What does ‘R’ mean for Warrington?

Renewed call to observe stay at home guidance

A Public Health leadership statement from:

  • Cabinet member for Public Health, Cllr Maureen McLaughlin
  • Director of Public Health for Warrington Borough Council, Eileen O’Meara

You may have seen recently published figures reporting ‘R values’ for COVID-19 at a council/ local authority level. It is important to understand that R values on a local level are not wholly reliable.

The R value is the reproduction number of the virus – this means the average number of people who are infected by one person who has COVID-19. R is calculated using a range of coronavirus-related data, such as the number of confirmed cases, the number of people hospitalised from the virus and the number of COVID-related deaths.

It is a complex, statistical calculation and can generally only be reliably interpreted for large populations. For smaller populations (such as Warrington, for example) the range that we can confidently say R falls between is generally quite large. Even at a national level, experts can only be confident in saying that the range is currently between 0.7 and 0.9. This means R, as a measure, is less useful to us at a local authority level in assessing the local picture in relation to current risk from coronavirus.

R will also change over time due to changes in our behaviour. For example, lockdown and people having less contact with others has brought R down substantially, from between 3 and 4 nationally at the start of the pandemic to between 0.7 and 0.9 now.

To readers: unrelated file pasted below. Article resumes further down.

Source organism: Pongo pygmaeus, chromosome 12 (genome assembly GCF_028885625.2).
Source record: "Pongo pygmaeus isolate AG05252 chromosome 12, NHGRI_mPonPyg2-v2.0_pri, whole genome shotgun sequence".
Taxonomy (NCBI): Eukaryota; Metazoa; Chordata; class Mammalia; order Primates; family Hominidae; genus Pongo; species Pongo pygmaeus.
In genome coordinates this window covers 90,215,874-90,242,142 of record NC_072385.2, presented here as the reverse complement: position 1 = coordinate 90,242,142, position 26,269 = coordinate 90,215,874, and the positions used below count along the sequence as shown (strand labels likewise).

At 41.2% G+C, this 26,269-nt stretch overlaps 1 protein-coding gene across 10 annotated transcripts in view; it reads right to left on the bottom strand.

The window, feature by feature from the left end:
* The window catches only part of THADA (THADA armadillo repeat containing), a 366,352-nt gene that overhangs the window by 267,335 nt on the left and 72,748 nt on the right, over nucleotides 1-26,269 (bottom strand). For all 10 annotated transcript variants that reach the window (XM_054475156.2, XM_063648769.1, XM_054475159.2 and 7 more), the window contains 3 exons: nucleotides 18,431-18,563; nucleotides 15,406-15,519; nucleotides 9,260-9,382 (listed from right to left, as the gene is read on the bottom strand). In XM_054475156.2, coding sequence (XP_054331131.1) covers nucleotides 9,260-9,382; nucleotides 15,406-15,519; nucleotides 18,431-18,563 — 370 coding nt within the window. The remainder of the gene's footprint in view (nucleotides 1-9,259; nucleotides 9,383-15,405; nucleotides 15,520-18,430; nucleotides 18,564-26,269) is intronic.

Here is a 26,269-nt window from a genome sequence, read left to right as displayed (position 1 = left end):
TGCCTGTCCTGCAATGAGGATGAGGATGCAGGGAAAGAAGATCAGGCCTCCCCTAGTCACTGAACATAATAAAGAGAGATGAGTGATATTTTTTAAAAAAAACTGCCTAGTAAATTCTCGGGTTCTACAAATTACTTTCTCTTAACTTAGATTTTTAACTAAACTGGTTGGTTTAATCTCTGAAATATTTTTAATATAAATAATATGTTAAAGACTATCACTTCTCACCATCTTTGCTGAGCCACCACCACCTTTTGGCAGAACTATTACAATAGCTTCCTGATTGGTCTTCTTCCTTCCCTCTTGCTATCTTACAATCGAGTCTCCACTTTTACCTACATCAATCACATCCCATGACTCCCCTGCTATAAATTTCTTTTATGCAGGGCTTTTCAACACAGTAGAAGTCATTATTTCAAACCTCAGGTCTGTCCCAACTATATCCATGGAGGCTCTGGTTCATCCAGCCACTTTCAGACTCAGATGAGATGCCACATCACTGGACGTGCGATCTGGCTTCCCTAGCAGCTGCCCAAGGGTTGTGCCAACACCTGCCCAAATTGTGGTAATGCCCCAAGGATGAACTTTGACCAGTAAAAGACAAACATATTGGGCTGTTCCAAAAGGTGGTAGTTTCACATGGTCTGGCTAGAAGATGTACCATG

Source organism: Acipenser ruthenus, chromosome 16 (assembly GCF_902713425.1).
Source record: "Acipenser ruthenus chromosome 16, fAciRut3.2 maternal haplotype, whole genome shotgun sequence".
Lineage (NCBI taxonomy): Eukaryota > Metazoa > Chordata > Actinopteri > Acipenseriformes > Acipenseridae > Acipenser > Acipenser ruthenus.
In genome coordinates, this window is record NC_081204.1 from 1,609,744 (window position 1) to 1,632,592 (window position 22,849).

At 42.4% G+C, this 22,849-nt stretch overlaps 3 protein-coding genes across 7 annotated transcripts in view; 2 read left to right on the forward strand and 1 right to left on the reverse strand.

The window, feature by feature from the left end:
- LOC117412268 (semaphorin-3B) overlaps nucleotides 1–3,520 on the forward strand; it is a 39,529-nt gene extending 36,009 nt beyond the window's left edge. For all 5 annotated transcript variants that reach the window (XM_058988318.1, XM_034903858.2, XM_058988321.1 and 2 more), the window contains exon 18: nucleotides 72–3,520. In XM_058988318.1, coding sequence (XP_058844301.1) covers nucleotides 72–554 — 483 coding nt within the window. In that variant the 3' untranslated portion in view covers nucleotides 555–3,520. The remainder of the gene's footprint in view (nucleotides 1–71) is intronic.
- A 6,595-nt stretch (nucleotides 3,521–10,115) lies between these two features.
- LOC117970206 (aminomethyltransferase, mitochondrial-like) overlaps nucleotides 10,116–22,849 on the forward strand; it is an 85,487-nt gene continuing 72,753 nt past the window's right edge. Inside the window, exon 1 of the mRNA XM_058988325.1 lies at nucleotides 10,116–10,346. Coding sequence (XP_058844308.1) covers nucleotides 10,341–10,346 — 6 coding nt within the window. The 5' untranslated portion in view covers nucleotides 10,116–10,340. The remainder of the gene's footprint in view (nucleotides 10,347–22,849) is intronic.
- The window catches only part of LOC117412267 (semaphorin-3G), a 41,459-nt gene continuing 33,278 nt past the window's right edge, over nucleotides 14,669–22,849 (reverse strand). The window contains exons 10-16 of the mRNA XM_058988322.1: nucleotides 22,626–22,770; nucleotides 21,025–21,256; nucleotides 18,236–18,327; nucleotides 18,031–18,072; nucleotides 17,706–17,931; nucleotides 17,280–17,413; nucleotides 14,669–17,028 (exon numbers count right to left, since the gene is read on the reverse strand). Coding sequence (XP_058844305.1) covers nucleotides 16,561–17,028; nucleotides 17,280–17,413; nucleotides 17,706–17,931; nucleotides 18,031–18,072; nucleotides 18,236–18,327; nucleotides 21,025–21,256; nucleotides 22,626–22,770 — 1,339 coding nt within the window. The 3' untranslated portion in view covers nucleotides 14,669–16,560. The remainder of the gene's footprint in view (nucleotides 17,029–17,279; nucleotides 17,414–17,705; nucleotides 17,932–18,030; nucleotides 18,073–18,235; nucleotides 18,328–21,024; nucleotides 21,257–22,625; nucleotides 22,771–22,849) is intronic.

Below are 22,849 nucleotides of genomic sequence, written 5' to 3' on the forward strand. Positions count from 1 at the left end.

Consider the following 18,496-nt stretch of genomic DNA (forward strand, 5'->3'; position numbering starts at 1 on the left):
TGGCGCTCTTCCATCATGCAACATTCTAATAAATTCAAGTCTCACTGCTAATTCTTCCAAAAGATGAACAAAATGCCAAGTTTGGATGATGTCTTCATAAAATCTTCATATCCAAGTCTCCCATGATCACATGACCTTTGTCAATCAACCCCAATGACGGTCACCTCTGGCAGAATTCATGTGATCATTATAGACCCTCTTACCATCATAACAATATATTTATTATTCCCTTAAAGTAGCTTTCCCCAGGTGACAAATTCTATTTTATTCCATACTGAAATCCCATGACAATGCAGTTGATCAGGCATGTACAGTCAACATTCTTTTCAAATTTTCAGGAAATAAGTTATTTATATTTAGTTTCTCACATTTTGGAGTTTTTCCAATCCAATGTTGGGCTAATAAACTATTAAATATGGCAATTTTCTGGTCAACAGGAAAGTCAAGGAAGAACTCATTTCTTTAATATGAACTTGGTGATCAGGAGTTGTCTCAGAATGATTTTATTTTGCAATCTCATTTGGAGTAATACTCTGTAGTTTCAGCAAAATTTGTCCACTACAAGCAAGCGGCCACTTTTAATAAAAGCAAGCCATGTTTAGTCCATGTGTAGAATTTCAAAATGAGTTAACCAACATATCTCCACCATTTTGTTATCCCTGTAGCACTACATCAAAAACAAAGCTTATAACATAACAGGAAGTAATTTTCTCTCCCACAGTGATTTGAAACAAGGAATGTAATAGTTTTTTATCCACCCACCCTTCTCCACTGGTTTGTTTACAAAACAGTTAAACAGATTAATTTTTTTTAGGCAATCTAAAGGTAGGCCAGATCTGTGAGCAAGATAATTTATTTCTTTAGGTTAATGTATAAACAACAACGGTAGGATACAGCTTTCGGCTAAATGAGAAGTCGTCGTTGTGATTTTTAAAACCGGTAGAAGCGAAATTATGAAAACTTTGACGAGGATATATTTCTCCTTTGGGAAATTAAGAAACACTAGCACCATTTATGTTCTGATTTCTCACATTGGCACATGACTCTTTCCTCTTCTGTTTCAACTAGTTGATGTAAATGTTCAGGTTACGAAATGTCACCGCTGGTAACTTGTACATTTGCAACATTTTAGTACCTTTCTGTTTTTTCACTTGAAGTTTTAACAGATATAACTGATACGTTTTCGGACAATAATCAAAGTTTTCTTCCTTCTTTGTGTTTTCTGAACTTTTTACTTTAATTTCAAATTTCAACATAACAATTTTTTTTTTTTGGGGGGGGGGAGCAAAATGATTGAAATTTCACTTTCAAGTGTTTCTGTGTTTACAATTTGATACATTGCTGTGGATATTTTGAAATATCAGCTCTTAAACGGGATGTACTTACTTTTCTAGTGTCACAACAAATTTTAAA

The calculated R value may also alter because of a change in the underlying data that is included in the calculation, and this may skew what is actually happening in the community. For example, because there has been an increase in availability of testing for the general population, more cases may be detected. This will impact on R simply because we know about more casesnot because there are more cases.

For all of these reasons, scientific and medical experts do not advise that we use R at a local authority level, as it may be misleading and even potentially dangerous if it provides false reassurance, or creates unnecessary concern.

Instead, within Warrington, we keep a close eye on the regional values for R, which are published by leading academics and experts at Public Health England and the University of Cambridge and the London School of Hygiene and Tropical Medicine.

We also closely monitor the local data that we know we can be more certain about: the number and trend in hospital admissions for COVID-19 and, sadly, deaths from COVID-19. Our daily monitoring includes a review of:

Overall, to date, the rate of diagnosed cases in Warrington has been higher than the national average. This is likely to be due, at least in part, to the increased availability of testing in place locally in the early weeks of the pandemic compared to other areas and regions.

The trend in the number of cases shows a steady decrease. The trend in Warrington residents hospitalised as a result of coronavirus has also decreased substantially. At the peak of the pandemic in early April there were, on average, 10 new COVID-19 admissions per day. The latest data shows that this has reduced to an average of two per day.

We also know that the number of deaths from coronavirus has also reduced substantially. During the peak week (mid-April for deaths) 41 Warrington residents sadly died with COVID-19. The latest week for which we have validated data (week ending 29 May) shows that the number of people taken by coronavirus had reduced to six in that week.

As a council, we are working with our local NHS colleagues and partners in Public Health England to ensure that we continue to respond to the pandemic in a safe and effective way. We, of course, all have a part to play and it is essential that we continue to follow the national guidance.

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